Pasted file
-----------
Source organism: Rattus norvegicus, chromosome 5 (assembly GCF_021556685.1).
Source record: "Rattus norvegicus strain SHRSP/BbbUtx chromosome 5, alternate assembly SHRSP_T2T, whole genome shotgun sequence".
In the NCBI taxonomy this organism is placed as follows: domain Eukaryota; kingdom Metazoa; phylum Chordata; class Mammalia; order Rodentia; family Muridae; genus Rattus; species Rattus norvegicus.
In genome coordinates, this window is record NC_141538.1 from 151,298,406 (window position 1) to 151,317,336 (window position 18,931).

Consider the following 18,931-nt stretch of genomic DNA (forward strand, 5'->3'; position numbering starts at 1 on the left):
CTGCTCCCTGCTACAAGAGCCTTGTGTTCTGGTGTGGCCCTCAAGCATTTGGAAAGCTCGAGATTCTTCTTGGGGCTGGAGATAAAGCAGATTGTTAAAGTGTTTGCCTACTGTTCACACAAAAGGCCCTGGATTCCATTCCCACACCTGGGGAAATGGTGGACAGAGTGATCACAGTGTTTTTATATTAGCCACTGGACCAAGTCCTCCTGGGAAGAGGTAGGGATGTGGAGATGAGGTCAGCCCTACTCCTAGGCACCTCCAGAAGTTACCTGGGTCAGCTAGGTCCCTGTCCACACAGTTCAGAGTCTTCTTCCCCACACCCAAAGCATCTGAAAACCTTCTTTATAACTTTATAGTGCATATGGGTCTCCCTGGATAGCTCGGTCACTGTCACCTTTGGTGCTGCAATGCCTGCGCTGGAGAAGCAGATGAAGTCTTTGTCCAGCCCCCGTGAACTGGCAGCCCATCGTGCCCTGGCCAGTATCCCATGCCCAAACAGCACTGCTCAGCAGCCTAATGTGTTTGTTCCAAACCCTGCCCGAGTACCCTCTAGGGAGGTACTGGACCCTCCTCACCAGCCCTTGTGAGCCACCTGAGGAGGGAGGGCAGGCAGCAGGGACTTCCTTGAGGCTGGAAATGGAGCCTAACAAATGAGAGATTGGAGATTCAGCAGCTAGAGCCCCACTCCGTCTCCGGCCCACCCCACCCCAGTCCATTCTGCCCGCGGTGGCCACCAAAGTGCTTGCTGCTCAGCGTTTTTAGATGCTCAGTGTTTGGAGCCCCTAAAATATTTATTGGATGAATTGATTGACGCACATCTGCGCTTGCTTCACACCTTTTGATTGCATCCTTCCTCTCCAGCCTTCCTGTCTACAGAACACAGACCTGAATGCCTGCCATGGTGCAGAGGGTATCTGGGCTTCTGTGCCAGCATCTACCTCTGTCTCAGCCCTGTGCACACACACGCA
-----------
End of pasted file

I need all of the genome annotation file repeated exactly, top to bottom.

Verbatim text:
Source organism: Rattus norvegicus, chromosome 5 (assembly GCF_021556685.1).
Source record: "Rattus norvegicus strain SHRSP/BbbUtx chromosome 5, alternate assembly SHRSP_T2T, whole genome shotgun sequence".
In the NCBI taxonomy this organism is placed as follows: domain Eukaryota; kingdom Metazoa; phylum Chordata; class Mammalia; order Rodentia; family Muridae; genus Rattus; species Rattus norvegicus.
In genome coordinates, this window is record NC_141538.1 from 151,298,406 (window position 1) to 151,317,336 (window position 18,931).

Consider the following 18,931-nt stretch of genomic DNA (forward strand, 5'->3'; position numbering starts at 1 on the left):
CTGCTCCCTGCTACAAGAGCCTTGTGTTCTGGTGTGGCCCTCAAGCATTTGGAAAGCTCGAGATTCTTCTTGGGGCTGGAGATAAAGCAGATTGTTAAAGTGTTTGCCTACTGTTCACACAAAAGGCCCTGGATTCCATTCCCACACCTGGGGAAATGGTGGACAGAGTGATCACAGTGTTTTTATATTAGCCACTGGACCAAGTCCTCCTGGGAAGAGGTAGGGATGTGGAGATGAGGTCAGCCCTACTCCTAGGCACCTCCAGAAGTTACCTGGGTCAGCTAGGTCCCTGTCCACACAGTTCAGAGTCTTCTTCCCCACACCCAAAGCATCTGAAAACCTTCTTTATAACTTTATAGTGCATATGGGTCTCCCTGGATAGCTCGGTCACTGTCACCTTTGGTGCTGCAATGCCTGCGCTGGAGAAGCAGATGAAGTCTTTGTCCAGCCCCCGTGAACTGGCAGCCCATCGTGCCCTGGCCAGTATCCCATGCCCAAACAGCACTGCTCAGCAGCCTAATGTGTTTGTTCCAAACCCTGCCCGAGTACCCTCTAGGGAGGTACTGGACCCTCCTCACCAGCCCTTGTGAGCCACCTGAGGAGGGAGGGCAGGCAGCAGGGACTTCCTTGAGGCTGGAAATGGAGCCTAACAAATGAGAGATTGGAGATTCAGCAGCTAGAGCCCCACTCCGTCTCCGGCCCACCCCACCCCAGTCCATTCTGCCCGCGGTGGCCACCAAAGTGCTTGCTGCTCAGCGTTTTTAGATGCTCAGTGTTTGGAGCCCCTAAAATATTTATTGGATGAATTGATTGACGCACATCTGCGCTTGCTTCACACCTTTTGATTGCATCCTTCCTCTCCAGCCTTCCTGTCTACAGAACACAGACCTGAATGCCTGCCATGGTGCAGAGGGTATCTGGGCTTCTGTGCCAGCATCTACCTCTGTCTCAGCCCTGTGCACACACACGCA